This was the question posed by Texas A&M researchers of the university’s Department of Health and Kinesiology. “Despite the number of studies associated with endurance performance, a dearth of literature exists examining nitrate supplementation on strength performance,” the researchers wrote in a study published in the Journal of the International Society of Sports Nutrition.
The researchers argue that the two nutrients have potential to work synergistically. “We hypothesized that Creatine Nitrate (CrN) would increase exercise performance and related performance indices in a dose dependent manner and be equal in effectiveness to Creatine monohydrate,” they wrote.
Two tests funded by Nutrabolt were conducted for the study: one examined the acute supplementation of a CrN formula, and another one examined chronic supplementation.
During the acute phase study, participants ingested each respective supplement one time in a randomized, double blind, crossover manner. The chronic supplementation phase used different participants receiving treatments in a randomized, double blind manner over 28 days.
For the acute supplementation trial, thirteen “healthy and recreationally active men” were recruited. Each participant was randomized in a counterbalanced manner to ingest at 6.5 g per dose either a placebo, creatine monohydrate, creatine nitrate-low, or creatine nitrate-high. All supplements were provided by Nutrabolt.
After supplementation, the participant’s heart rate and blood pressures were measured and blood was drawn in regular time increments of 30 minutes and then 1-5 hours on the hour.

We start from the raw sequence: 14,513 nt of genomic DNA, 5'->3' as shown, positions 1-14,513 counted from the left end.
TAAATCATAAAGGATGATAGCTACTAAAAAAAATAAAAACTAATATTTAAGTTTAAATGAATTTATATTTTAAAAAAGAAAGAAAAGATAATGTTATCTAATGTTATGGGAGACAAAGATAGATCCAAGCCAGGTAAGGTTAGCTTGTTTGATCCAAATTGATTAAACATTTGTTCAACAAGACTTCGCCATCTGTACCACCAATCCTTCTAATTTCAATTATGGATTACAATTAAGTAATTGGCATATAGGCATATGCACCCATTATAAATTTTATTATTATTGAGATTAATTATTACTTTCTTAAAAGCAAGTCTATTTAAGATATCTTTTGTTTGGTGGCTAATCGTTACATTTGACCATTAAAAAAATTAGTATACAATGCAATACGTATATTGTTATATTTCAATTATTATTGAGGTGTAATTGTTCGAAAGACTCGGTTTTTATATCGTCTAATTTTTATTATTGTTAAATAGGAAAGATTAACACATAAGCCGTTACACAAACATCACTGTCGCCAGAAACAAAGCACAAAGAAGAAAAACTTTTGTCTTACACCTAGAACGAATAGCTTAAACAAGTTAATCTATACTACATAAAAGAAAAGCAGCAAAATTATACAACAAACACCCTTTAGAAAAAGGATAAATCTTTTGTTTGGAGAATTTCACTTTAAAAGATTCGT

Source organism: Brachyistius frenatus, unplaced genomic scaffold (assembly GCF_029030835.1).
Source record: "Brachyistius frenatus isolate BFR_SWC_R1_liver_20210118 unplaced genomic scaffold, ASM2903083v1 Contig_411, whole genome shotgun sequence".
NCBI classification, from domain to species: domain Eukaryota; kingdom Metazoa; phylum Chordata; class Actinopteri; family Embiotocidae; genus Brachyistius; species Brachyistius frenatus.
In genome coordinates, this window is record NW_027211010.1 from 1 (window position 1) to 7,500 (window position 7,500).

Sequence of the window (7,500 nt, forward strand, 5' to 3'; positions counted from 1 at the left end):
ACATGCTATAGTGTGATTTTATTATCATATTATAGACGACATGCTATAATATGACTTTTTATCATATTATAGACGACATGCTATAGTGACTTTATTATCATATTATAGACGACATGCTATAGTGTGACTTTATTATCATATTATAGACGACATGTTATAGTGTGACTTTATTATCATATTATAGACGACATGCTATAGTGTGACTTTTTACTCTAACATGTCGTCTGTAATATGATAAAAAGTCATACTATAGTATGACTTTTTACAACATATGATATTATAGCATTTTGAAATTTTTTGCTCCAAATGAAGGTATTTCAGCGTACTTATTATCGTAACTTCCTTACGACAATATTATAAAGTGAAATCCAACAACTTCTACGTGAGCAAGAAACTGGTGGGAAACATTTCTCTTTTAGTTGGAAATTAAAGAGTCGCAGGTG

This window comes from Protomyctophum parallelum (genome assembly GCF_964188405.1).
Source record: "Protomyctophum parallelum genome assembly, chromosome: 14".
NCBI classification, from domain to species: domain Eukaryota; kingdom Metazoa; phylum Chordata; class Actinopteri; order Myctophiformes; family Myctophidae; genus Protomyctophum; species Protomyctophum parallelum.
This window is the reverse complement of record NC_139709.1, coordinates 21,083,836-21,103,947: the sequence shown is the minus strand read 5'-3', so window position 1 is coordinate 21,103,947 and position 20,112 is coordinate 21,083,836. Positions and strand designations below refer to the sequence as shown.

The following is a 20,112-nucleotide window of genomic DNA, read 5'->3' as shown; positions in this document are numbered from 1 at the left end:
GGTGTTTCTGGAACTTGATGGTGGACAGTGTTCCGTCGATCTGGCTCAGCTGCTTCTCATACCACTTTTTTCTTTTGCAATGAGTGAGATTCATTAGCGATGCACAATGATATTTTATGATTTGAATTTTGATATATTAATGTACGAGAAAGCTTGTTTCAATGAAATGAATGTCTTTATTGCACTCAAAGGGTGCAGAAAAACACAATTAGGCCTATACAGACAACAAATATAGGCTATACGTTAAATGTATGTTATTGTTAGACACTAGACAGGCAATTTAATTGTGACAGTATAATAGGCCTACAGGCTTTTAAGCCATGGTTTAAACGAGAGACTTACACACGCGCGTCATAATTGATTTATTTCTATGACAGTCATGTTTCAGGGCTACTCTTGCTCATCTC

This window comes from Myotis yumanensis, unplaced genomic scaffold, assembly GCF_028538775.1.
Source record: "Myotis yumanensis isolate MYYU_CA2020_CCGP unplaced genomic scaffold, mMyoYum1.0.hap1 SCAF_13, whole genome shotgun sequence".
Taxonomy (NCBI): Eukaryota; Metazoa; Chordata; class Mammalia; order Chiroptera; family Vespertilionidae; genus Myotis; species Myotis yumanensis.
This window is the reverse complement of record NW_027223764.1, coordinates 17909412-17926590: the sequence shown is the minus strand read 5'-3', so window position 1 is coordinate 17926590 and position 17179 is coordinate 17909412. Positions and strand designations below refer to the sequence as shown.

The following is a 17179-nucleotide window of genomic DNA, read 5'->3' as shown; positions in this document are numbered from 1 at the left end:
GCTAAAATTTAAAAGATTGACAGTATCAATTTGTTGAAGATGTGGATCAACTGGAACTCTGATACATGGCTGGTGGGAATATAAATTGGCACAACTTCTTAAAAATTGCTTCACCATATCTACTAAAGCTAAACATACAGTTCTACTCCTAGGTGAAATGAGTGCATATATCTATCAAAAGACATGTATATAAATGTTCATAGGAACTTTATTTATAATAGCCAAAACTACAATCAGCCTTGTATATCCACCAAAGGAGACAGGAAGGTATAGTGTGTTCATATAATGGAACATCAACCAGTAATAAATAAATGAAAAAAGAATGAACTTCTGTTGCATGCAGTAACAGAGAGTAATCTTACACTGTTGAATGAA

In the second study, 48 healthy and recreationally active males were asked to follow a standardized resistance-training program two weeks before a baseline testing session. The program was continued throughout the supplementation period.
Similar to the first study, participants were assigned to ingest 5.5 g per dose of either a placebo, Creatine monohydrate, creatine nitrate-high, or creatine nitrate-low. The participants were required to do a standardized, four days a week split routine and upper and lower body workouts for a total of six weeks under the supervision of fitness instructors or training partners. Following the seventh day of the study, the supplementation assigned was ingested once daily.
The researchers found no significant changes in any blood marker or hemodynamic function for any treatment group from the acute supplementation study. Similar safety findings were also observed in the chronic supplementation study, which included a 7-day loading schema.
Though some side effects such as dizziness were reported, it was distributed among all groups, including the placebo group. Moreover, the researchers said that these reports were “minimal in regard to severity.”
In the chronic supplementation study, investigators noticed a significant increase ”in several strength parameters for the Creatine monohydrate and Creatine nitrate high groups. In terms of total lifting volume compared to the placebo group.
“Based on these findings we accept both our hypotheses that Creatine nitrate is safe when provided up to 3 g per day and is efficacious with regard to change sin strength and body composition,” they wrote.
Source: Journal of the International Society of Sports Nutrition
Published online, DOI: 10.1186/s12970-016-0124-0
Acute and chronic safety and efficacy of dose dependent creatine nitrate supplementation and exercise performance
Authors: Elfego Galvaln, Richard B. Kreider, et al.